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After Sunday’s 0-3 defeat to Liverpool, it was probably hard to get your voice heard amongst the growing crows of dissenters opposed to the downwards direction David Moyes seems to be taking Manchester United on as his first year in charge at Old Trafford. The Red Devils sit 12 points behind Champions League qualification and on course for their lowest Premier League points tally since the competition began.
After Liverpool marched away from Manchester having thoroughly outplayed United, the anti-Moyes sentiment that appears to be growing with every passing set-back hit feverish levels. Along with the emergence from boardroom level that the club’s hierarchy was for the first time considering the rival of the ex-Everton manager, it was the Tweeted views of his former club’s under-18 coach that resonated.
Kevin Sheedy took to the social media site to say that Everton’s, and now United’s, tactics amounted to punting the ball up to Marouane Fellaini. Slightly earlier, in a message that has now been deleted, he took the view that Moyes, during his time at the Toffees, took no interest in the club’s youth team.
The latter barb was slightly harsh on Moyes who gave débuts to Ross Barkley, Jack Rodwell and a 16 year old Wayne Rooney when at Goodison Park. Seamus Coleman, now Roberto Martinez’s first-choice right back, Tony Hibbert and Leon Osman were all guided through the transition from academy to first-team under Moyes while Victor Anichebe and James Vaughan both passed through to represent the club at senior level before moving on. At United, Moyes has already overseen the progression of Adnan Januzaj to one of the Premier League’s most highly-rated youngsters.
Moyes, and indeed Sheedy, would have been interested to learn that on Monday evening it was a former player of theirs that went away with the award of player of the year for League One. Adam Forshaw has been instrumental behind Brentford’s promotion push this season, putting together a run of 24 consecutive starts before a calf problem ruled him out of a win at Port Vale in early January.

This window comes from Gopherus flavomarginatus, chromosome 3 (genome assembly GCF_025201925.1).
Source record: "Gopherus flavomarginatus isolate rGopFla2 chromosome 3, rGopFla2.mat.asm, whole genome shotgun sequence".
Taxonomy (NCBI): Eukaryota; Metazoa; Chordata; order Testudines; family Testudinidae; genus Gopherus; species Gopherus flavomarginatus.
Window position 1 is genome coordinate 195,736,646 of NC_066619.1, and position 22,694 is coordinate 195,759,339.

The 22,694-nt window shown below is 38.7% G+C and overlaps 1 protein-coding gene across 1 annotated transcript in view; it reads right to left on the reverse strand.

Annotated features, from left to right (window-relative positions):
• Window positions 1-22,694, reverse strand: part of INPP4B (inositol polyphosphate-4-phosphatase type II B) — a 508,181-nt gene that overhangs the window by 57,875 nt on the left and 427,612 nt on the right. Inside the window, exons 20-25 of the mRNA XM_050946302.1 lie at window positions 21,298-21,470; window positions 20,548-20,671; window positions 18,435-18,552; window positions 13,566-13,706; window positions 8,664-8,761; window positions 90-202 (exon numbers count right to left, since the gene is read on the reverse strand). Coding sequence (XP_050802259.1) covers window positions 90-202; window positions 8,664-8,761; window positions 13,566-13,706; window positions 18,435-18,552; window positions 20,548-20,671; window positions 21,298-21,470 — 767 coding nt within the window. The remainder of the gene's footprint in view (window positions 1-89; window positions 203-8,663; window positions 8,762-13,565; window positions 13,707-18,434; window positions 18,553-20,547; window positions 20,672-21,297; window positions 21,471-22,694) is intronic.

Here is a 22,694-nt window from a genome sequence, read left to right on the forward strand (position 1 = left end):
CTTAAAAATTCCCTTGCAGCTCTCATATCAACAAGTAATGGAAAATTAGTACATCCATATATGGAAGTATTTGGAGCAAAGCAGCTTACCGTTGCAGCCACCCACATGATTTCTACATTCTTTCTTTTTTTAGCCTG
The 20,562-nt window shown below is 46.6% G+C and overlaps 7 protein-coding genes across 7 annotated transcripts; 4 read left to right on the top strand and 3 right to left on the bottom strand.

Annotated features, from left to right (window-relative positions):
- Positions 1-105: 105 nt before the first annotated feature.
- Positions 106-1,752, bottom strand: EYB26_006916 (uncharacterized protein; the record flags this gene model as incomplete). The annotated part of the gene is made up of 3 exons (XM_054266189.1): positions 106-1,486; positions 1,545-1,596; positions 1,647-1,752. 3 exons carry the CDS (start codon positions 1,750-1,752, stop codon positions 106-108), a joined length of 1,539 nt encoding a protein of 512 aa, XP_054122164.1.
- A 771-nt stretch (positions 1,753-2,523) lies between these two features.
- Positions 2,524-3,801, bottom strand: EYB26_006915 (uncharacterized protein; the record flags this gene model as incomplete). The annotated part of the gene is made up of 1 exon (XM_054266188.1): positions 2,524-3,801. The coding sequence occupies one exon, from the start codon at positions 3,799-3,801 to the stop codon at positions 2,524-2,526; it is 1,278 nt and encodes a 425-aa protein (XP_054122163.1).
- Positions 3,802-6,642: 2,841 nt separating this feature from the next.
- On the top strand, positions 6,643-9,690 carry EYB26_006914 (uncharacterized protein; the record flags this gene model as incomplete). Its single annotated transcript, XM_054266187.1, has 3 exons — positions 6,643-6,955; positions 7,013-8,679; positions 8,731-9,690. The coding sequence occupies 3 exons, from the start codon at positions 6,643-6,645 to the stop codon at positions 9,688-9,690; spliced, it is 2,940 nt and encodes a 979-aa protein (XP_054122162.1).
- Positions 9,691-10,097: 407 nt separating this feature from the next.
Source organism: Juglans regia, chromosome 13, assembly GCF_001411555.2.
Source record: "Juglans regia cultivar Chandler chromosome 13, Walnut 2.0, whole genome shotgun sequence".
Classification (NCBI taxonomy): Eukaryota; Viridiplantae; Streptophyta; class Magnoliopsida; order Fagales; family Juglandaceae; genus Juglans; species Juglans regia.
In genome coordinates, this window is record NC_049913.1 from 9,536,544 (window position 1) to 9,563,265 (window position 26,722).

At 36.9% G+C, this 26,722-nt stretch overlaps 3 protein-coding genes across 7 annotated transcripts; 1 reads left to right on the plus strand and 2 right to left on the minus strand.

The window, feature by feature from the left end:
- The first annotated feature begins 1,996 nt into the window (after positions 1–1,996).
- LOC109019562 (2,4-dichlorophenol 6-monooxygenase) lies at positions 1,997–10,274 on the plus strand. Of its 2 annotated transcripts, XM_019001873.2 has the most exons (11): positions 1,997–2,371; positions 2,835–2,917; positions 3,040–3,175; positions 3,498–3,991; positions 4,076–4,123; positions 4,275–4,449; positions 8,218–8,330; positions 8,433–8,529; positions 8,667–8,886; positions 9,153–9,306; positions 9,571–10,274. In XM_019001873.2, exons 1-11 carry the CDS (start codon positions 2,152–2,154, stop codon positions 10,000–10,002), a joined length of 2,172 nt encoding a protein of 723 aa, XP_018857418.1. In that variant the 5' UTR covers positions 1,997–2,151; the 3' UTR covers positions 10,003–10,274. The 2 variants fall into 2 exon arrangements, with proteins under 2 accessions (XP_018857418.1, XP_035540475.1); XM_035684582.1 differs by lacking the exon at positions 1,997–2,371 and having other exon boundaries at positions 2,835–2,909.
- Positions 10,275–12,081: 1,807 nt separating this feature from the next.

His omission, plus the superb form he had shown in the engine room of Brentford’s midfield, lead to questions over his future, though the 22 year old remains dedicated to the Bees’ cause.
“My aim is to get promoted with Brentford. I’m really enjoying it here. I feel I’m gaining a lot of experience playing regularly. Last year was a massive learning curve for me”
That last year involved Forshaw playing 53 times in his debut season at Griffin Park, scoring 3 goals and earning a new contract despite the Bees’ defeat in the play-off final to Yeovil and subsequent failure to go up. He had earlier joined the London club on loan from Everton alongside Jake Bidwell and impressed enough to be given a permanent deal in the summer of 2012 after the Merseyside club had released the youngster after his contract expired.
Moyes had given Forshaw his competitive debut three years earlier in a Europa League tie with BATE Borisov though, despite a Premier League appearance as a substitute against Wolves and a handful of appearances on the bench, the energetic midfielder couldn’t break into the Everton first-team. He exited Goodison Park having been named reserve player of the year in 2012, having scored twice in 13 appearances.
With 7 so far this season Forshaw has added goals to his game though his primary game involves patrolling midfield to break up play before distributing the ball to keep Brentford’s array of attacking quality ticking. His imposing 6ft 1 frame allows him to brush off defenders as he charges into the opposition half, using his energy to play as a complete box-to-box midfielder and make incisive runs into the box, hence his total of 53 shots so far this season. As such a role could encourage indiscipline in a young player, Forshaw seemed to have learnt under Uwe Rosler and now Mark Warburton to become well-regarded around the club for his attitude and consistency.
It would be very hard to criticise Moyes for releasing Forshaw given the inevitable enthusiasm the young player would have for first-team football and the huge chasm in quality that now exists between the Premier League’s top 6 and League One, though he is still displayed proudly on photograph on a wall at Everton’s Finch Farm academy.